Exceptional view of deep Arctic Ocean methane seeps

June 23, 2015
Deep Arctic Ocean Methane Seeps: Abundance of tube worms in the ocean floor surface imply release of methane gas from the sediments. Credit: CAGE

Close to 30,000 high definition images of the deep Arctic Ocean floor were captured on a recent research cruise. This gives us an exclusive insight into the most remote sites of natural methane release in the world.

Over a course of 12 days Dr. Giuliana Panieri and her colleagues from Centre for Arctic Gas Hydrate, Environment and Climate collected images from seven areas of known in the Arctic Ocean. One of them was Vestnesa Ridge, with over 1000 active seep sites at the depth of over 1000 m.

Dr. Panieri collaborated with scientists and engineers at Woods Hole Oceanographic Institution's MISO Deep-Sea Imaging Facility. The aim was to get a proper view of the deep Arctic Ocean floor.

"We have taken so many samples all over these areas, but we were sampling blind. We needed to see what was going on down there." sais Panieri who is an awe of the results achieved during the two-week cruise.

The system that was used to get these images is based on the 'TowCam' design developed by WHOI scientists and engineers, and funded by the US National Science Foundation. It consists of a color still camera that takes images every 10-15 seconds.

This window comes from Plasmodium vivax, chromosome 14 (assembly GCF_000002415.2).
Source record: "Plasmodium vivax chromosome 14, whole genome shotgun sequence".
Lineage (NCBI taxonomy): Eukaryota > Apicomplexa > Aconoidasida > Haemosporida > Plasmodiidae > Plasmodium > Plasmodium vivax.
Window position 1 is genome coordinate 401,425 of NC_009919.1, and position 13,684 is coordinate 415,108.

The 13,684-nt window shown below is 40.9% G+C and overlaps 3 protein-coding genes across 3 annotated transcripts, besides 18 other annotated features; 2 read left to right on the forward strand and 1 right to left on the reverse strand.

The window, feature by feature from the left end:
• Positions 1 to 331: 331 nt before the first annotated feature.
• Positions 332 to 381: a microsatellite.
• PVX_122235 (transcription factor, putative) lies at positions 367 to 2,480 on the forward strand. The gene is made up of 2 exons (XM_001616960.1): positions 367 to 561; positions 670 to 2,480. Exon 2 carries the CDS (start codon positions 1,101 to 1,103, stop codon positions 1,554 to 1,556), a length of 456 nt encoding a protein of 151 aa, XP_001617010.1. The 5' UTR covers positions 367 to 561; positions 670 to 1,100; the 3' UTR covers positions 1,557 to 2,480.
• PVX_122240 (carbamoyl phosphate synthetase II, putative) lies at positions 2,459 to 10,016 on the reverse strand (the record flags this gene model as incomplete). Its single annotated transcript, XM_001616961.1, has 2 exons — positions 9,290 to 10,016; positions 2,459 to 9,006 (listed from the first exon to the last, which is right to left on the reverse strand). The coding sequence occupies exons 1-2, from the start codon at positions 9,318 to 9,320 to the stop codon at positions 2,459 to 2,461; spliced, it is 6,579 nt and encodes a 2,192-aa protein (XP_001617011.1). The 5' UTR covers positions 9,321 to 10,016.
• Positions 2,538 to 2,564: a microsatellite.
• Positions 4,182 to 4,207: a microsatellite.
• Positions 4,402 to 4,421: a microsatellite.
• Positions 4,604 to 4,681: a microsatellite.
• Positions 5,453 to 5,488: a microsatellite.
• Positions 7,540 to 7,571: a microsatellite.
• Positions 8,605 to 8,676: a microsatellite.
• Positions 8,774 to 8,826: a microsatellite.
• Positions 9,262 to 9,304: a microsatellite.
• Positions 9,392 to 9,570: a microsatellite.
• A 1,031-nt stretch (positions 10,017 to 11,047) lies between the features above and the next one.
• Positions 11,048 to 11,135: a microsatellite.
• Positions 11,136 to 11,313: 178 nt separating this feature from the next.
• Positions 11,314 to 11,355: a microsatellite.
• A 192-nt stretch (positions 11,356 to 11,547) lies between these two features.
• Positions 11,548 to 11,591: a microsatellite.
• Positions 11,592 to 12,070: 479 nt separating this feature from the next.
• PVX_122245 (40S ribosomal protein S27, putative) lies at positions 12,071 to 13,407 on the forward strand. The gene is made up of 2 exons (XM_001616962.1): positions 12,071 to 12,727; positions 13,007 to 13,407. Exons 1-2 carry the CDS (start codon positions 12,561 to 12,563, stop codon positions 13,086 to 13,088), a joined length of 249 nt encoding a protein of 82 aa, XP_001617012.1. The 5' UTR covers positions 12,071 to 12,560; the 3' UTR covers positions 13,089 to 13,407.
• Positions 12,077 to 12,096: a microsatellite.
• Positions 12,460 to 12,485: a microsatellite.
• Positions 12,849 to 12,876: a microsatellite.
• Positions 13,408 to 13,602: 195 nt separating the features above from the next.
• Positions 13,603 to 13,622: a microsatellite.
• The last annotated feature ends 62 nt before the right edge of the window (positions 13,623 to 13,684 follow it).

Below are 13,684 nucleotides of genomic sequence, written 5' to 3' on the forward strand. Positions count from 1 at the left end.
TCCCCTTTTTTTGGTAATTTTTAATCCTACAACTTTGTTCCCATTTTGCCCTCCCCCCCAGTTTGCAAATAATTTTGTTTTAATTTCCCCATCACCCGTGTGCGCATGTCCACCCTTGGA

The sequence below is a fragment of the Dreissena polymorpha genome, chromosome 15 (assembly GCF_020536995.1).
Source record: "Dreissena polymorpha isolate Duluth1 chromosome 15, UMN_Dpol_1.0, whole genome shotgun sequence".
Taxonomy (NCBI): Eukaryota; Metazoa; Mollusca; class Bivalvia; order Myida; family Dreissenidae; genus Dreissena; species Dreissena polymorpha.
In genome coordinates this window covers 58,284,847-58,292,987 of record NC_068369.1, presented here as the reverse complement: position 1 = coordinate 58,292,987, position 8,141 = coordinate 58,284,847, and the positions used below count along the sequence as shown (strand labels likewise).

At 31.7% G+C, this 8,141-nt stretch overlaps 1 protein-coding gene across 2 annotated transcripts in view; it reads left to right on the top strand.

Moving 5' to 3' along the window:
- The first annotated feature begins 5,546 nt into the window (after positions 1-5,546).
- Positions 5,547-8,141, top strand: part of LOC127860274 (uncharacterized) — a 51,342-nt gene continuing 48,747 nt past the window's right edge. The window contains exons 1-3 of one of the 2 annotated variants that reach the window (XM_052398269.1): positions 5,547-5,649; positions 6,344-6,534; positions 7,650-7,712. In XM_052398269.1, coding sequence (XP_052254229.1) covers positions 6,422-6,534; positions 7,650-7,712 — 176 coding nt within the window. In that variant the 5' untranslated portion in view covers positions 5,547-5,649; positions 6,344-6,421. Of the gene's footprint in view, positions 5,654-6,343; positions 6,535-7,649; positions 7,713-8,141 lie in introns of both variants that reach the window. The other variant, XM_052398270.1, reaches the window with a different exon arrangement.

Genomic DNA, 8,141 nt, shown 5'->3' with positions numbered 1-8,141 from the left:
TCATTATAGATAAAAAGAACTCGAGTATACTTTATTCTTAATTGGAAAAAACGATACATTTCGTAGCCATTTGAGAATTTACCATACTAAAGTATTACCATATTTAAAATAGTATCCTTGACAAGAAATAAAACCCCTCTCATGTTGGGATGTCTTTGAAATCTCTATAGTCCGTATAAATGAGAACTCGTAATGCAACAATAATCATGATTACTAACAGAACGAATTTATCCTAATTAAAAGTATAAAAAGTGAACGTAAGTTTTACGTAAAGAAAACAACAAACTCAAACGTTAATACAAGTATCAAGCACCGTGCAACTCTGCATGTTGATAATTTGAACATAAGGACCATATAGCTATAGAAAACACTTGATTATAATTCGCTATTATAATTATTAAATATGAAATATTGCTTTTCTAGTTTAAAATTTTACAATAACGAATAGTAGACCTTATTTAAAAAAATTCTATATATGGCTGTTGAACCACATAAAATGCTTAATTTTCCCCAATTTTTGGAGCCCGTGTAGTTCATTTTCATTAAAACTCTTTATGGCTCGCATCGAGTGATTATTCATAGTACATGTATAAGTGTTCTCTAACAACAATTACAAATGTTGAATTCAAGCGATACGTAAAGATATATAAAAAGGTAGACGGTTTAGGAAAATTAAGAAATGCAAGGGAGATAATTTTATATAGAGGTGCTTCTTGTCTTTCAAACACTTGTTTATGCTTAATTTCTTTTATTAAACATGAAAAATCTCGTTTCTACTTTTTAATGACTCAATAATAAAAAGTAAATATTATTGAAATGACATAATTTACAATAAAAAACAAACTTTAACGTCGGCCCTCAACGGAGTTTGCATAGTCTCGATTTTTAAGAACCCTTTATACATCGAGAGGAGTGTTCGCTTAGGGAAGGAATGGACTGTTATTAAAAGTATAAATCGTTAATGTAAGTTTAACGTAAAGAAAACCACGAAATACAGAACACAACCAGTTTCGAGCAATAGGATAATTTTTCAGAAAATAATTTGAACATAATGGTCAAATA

"This is the first time that we have seen these seeps in the deep Arctic Ocean . The are amazing." sais Panieri.

The midnight sun allowed for the tow cam system to be deployed 24/7 providing scientist with data that will be crucial in new discoveries in years to come.

Deep Arctic Ocean Methane Seeps: During the Tow cam surveys in deep water (1200 m) we have observed many skate fish. This skate is about 80 cm. The seafloor is densely colonized by white brittle stars and tube worms. Credit: CAGE

Deep Arctic Ocean Methane Seeps: A crinoid is an ocean animal that has long, feathery arms that extend into the water column and use their tiny, sticky tube feet to pick up particles for food. Credit: CAGE
Deep Arctic Ocean Methane Seeps: Seafloor at 500 m water depth. Carbonate blocks are colonized by anemones and sponges. Tube worms are abundant at the seafloor. In the upper part of the image, we see patches of bacterial mats. All of these features are indigenous to sites of methane release. Credit: CAGE
Deep Arctic Ocean Methane Seeps: A school of codfish appeared to be following the laser beams from the camera system. Fish were often observed in big quantities during the cruise. Credit: CAGE

Explore further: Geologist identifies new source of methane for gas hydrates in Arctic

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